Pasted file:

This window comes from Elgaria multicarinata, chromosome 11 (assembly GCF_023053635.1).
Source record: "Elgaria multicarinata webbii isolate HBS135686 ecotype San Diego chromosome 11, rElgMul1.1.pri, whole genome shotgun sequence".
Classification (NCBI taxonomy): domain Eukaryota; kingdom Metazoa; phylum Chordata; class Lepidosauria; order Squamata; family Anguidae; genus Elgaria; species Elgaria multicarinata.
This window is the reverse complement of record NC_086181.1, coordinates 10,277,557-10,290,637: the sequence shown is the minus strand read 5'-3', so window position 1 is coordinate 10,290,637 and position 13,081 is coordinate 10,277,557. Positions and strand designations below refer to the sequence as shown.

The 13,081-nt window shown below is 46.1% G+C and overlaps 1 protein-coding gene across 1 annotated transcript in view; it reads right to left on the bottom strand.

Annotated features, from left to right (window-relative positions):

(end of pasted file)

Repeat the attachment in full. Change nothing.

This window comes from Elgaria multicarinata, chromosome 11 (assembly GCF_023053635.1).
Source record: "Elgaria multicarinata webbii isolate HBS135686 ecotype San Diego chromosome 11, rElgMul1.1.pri, whole genome shotgun sequence".
Classification (NCBI taxonomy): domain Eukaryota; kingdom Metazoa; phylum Chordata; class Lepidosauria; order Squamata; family Anguidae; genus Elgaria; species Elgaria multicarinata.
This window is the reverse complement of record NC_086181.1, coordinates 10,277,557-10,290,637: the sequence shown is the minus strand read 5'-3', so window position 1 is coordinate 10,290,637 and position 13,081 is coordinate 10,277,557. Positions and strand designations below refer to the sequence as shown.

The 13,081-nt window shown below is 46.1% G+C and overlaps 1 protein-coding gene across 1 annotated transcript in view; it reads right to left on the bottom strand.

Annotated features, from left to right (window-relative positions):